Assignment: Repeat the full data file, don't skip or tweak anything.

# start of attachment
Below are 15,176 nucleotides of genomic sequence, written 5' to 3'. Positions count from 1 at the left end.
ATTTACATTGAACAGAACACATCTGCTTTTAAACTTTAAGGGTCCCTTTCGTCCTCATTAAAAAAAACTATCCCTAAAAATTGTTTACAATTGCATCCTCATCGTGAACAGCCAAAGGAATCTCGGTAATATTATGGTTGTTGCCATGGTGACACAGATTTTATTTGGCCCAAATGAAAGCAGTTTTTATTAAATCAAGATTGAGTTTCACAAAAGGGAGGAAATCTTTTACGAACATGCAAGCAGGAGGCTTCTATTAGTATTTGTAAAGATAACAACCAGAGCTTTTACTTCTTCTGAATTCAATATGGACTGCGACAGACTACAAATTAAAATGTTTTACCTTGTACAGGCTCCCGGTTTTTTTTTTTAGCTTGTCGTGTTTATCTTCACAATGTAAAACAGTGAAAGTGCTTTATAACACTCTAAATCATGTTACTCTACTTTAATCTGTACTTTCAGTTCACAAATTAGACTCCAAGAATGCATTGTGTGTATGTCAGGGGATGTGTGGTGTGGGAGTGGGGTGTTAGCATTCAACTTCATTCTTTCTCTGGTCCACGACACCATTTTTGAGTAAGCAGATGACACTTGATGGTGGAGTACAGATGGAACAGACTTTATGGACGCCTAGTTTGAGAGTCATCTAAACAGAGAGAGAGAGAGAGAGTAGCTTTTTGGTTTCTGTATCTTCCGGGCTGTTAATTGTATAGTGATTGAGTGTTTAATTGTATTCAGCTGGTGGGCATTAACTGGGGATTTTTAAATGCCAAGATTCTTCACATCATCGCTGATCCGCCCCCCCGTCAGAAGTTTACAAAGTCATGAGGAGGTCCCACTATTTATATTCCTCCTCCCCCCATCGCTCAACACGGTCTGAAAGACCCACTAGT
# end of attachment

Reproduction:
Below are 15,176 nucleotides of genomic sequence, written 5' to 3'. Positions count from 1 at the left end.
ATTTACATTGAACAGAACACATCTGCTTTTAAACTTTAAGGGTCCCTTTCGTCCTCATTAAAAAAAACTATCCCTAAAAATTGTTTACAATTGCATCCTCATCGTGAACAGCCAAAGGAATCTCGGTAATATTATGGTTGTTGCCATGGTGACACAGATTTTATTTGGCCCAAATGAAAGCAGTTTTTATTAAATCAAGATTGAGTTTCACAAAAGGGAGGAAATCTTTTACGAACATGCAAGCAGGAGGCTTCTATTAGTATTTGTAAAGATAACAACCAGAGCTTTTACTTCTTCTGAATTCAATATGGACTGCGACAGACTACAAATTAAAATGTTTTACCTTGTACAGGCTCCCGGTTTTTTTTTTTAGCTTGTCGTGTTTATCTTCACAATGTAAAACAGTGAAAGTGCTTTATAACACTCTAAATCATGTTACTCTACTTTAATCTGTACTTTCAGTTCACAAATTAGACTCCAAGAATGCATTGTGTGTATGTCAGGGGATGTGTGGTGTGGGAGTGGGGTGTTAGCATTCAACTTCATTCTTTCTCTGGTCCACGACACCATTTTTGAGTAAGCAGATGACACTTGATGGTGGAGTACAGATGGAACAGACTTTATGGACGCCTAGTTTGAGAGTCATCTAAACAGAGAGAGAGAGAGAGAGTAGCTTTTTGGTTTCTGTATCTTCCGGGCTGTTAATTGTATAGTGATTGAGTGTTTAATTGTATTCAGCTGGTGGGCATTAACTGGGGATTTTTAAATGCCAAGATTCTTCACATCATCGCTGATCCGCCCCCCCGTCAGAAGTTTACAAAGTCATGAGGAGGTCCCACTATTTATATTCCTCCTCCCCCCATCGCTCAACACGGTCTGAAAGACCCACTAGT